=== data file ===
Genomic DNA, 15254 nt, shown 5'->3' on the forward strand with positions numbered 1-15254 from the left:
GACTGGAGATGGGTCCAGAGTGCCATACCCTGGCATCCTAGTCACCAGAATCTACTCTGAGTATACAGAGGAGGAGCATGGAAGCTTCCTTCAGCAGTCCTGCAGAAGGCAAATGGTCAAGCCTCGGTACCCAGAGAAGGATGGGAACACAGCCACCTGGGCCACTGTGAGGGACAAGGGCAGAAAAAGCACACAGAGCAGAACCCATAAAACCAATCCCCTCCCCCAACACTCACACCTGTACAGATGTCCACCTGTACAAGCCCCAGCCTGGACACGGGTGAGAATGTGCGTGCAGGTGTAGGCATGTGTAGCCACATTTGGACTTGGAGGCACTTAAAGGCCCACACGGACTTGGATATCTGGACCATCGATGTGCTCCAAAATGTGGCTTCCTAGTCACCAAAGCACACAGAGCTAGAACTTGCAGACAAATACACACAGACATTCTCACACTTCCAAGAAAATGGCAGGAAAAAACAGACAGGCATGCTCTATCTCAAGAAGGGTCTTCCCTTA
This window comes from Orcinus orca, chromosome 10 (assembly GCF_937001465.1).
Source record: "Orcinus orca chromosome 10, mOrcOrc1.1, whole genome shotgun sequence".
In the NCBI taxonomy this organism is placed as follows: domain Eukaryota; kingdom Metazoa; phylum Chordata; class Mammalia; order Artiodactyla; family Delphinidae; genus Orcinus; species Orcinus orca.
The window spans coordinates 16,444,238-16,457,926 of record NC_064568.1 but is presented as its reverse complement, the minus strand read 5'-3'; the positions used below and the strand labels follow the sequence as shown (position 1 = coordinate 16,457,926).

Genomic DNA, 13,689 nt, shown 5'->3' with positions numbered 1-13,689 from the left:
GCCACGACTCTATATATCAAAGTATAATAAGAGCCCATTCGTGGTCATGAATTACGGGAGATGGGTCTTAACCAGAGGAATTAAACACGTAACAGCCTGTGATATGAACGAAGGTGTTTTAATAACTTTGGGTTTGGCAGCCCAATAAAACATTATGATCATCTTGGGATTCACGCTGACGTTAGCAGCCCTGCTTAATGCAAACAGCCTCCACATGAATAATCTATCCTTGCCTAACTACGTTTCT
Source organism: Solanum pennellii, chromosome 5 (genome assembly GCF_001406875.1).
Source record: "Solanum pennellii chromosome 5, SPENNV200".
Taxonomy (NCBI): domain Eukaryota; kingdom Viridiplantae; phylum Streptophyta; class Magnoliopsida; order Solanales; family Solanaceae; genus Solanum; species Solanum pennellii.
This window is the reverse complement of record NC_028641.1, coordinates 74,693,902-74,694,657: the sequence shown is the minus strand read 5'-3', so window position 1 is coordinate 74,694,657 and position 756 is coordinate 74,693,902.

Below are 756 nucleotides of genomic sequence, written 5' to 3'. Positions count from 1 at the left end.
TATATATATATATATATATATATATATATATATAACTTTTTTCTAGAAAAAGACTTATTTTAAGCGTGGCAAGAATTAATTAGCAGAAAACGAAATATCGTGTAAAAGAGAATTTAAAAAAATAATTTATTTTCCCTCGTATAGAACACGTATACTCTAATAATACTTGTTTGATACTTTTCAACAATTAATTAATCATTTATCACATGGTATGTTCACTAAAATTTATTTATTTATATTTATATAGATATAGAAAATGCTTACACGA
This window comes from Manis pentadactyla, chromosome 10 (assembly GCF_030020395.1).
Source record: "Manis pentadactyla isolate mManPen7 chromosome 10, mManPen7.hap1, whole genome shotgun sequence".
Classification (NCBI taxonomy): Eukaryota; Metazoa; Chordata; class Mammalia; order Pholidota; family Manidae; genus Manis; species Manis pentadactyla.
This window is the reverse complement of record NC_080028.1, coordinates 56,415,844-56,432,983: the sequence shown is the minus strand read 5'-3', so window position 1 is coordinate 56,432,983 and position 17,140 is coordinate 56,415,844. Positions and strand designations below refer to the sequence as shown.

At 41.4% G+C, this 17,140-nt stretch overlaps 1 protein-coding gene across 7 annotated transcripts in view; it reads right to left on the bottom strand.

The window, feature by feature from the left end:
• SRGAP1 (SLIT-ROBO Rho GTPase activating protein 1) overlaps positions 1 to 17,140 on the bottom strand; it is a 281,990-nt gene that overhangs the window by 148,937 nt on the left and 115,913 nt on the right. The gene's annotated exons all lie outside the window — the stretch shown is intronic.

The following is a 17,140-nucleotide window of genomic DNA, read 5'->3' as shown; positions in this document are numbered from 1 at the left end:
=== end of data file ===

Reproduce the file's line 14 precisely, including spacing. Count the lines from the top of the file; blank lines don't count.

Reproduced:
TATATATATATATATATATATATATATATATATAACTTTTTTCTAGAAAAAGACTTATTTTAAGCGTGGCAAGAATTAATTAGCAGAAAACGAAATATCGTGTAAAAGAGAATTTAAAAAAATAATTTATTTTCCCTCGTATAGAACACGTATACTCTAATAATACTTGTTTGATACTTTTCAACAATTAATTAATCATTTATCACATGGTATGTTCACTAAAATTTATTTATTTATATTTATATAGATATAGAAAATGCTTACACGA